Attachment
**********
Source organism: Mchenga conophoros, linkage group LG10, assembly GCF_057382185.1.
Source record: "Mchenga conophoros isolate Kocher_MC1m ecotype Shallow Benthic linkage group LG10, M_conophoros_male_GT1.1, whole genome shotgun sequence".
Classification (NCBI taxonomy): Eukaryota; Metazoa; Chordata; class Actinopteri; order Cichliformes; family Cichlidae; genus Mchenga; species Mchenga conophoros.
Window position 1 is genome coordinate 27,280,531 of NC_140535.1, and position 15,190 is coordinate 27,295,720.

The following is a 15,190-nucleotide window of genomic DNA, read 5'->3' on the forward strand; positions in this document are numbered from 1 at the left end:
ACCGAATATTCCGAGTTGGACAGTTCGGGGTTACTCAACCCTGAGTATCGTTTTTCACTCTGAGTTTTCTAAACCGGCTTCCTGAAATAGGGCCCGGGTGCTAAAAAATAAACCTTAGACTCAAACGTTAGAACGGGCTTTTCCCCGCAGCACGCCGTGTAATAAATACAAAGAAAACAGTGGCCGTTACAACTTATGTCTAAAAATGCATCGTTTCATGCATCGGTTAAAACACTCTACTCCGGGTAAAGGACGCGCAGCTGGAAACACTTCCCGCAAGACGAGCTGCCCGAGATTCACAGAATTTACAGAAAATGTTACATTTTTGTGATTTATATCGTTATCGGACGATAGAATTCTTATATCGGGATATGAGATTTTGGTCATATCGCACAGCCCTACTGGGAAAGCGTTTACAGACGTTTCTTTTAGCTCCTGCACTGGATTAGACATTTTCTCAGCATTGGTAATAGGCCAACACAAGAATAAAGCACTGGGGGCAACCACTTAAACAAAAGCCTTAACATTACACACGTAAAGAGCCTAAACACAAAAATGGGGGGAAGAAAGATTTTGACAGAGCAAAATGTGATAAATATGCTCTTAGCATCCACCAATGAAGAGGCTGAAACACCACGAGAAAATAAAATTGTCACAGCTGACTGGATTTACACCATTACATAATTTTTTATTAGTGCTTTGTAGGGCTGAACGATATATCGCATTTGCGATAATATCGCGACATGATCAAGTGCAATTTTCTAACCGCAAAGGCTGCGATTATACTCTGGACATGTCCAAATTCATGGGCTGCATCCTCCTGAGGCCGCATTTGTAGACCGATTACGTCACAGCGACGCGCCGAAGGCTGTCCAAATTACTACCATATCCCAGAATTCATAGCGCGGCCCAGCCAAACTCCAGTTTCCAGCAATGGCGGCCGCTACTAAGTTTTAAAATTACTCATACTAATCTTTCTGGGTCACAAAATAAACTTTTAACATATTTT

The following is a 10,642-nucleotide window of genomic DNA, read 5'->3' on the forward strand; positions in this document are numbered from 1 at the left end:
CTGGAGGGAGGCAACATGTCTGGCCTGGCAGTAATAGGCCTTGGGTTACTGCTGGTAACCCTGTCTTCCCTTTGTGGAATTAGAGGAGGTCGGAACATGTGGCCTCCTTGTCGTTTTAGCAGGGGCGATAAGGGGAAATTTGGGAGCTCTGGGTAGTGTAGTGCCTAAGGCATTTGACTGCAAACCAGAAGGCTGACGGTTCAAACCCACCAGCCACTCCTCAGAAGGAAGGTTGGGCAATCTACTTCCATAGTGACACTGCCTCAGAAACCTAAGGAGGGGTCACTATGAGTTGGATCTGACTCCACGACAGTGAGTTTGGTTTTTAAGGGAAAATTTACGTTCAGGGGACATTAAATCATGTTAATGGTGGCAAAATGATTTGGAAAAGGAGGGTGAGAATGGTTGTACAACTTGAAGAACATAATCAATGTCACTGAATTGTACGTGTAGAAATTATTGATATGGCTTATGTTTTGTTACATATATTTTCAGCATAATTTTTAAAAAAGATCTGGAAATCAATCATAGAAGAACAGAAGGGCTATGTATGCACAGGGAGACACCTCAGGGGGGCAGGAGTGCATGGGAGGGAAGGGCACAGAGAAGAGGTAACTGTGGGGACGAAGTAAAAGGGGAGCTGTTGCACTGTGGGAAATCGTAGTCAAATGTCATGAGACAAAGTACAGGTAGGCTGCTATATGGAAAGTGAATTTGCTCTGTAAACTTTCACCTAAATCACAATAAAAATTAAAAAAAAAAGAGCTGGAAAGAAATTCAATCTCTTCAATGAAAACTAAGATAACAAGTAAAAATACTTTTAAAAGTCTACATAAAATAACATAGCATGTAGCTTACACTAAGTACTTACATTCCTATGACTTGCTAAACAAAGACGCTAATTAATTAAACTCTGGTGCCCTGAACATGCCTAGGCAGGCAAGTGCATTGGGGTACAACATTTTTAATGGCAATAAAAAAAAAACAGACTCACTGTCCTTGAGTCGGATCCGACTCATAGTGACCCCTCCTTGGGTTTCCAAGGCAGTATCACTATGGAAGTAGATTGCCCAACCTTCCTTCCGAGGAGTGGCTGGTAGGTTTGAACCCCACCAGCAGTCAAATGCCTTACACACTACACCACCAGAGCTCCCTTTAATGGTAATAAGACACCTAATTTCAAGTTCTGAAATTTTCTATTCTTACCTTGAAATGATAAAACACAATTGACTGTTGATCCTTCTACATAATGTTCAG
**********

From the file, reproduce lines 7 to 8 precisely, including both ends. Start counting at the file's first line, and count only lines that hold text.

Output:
The following is a 10,642-nucleotide window of genomic DNA, read 5'->3' on the forward strand; positions in this document are numbered from 1 at the left end:
CTGGAGGGAGGCAACATGTCTGGCCTGGCAGTAATAGGCCTTGGGTTACTGCTGGTAACCCTGTCTTCCCTTTGTGGAATTAGAGGAGGTCGGAACATGTGGCCTCCTTGTCGTTTTAGCAGGGGCGATAAGGGGAAATTTGGGAGCTCTGGGTAGTGTAGTGCCTAAGGCATTTGACTGCAAACCAGAAGGCTGACGGTTCAAACCCACCAGCCACTCCTCAGAAGGAAGGTTGGGCAATCTACTTCCATAGTGACACTGCCTCAGAAACCTAAGGAGGGGTCACTATGAGTTGGATCTGACTCCACGACAGTGAGTTTGGTTTTTAAGGGAAAATTTACGTTCAGGGGACATTAAATCATGTTAATGGTGGCAAAATGATTTGGAAAAGGAGGGTGAGAATGGTTGTACAACTTGAAGAACATAATCAATGTCACTGAATTGTACGTGTAGAAATTATTGATATGGCTTATGTTTTGTTACATATATTTTCAGCATAATTTTTAAAAAAGATCTGGAAATCAATCATAGAAGAACAGAAGGGCTATGTATGCACAGGGAGACACCTCAGGGGGGCAGGAGTGCATGGGAGGGAAGGGCACAGAGAAGAGGTAACTGTGGGGACGAAGTAAAAGGGGAGCTGTTGCACTGTGGGAAATCGTAGTCAAATGTCATGAGACAAAGTACAGGTAGGCTGCTATATGGAAAGTGAATTTGCTCTGTAAACTTTCACCTAAATCACAATAAAAATTAAAAAAAAAAGAGCTGGAAAGAAATTCAATCTCTTCAATGAAAACTAAGATAACAAGTAAAAATACTTTTAAAAGTCTACATAAAATAACATAGCATGTAGCTTACACTAAGTACTTACATTCCTATGACTTGCTAAACAAAGACGCTAATTAATTAAACTCTGGTGCCCTGAACATGCCTAGGCAGGCAAGTGCATTGGGGTACAACATTTTTAATGGCAATAAAAAAAAAACAGACTCACTGTCCTTGAGTCGGATCCGACTCATAGTGACCCCTCCTTGGGTTTCCAAGGCAGTATCACTATGGAAGTAGATTGCCCAACCTTCCTTCCGAGGAGTGGCTGGTAGGTTTGAACCCCACCAGCAGTCAAATGCCTTACACACTACACCACCAGAGCTCCCTTTAATGGTAATAAGACACCTAATTTCAAGTTCTGAAATTTTCTATTCTTACCTTGAAATGATAAAACACAATTGACTGTTGATCCTTCTACATAATGTTCAG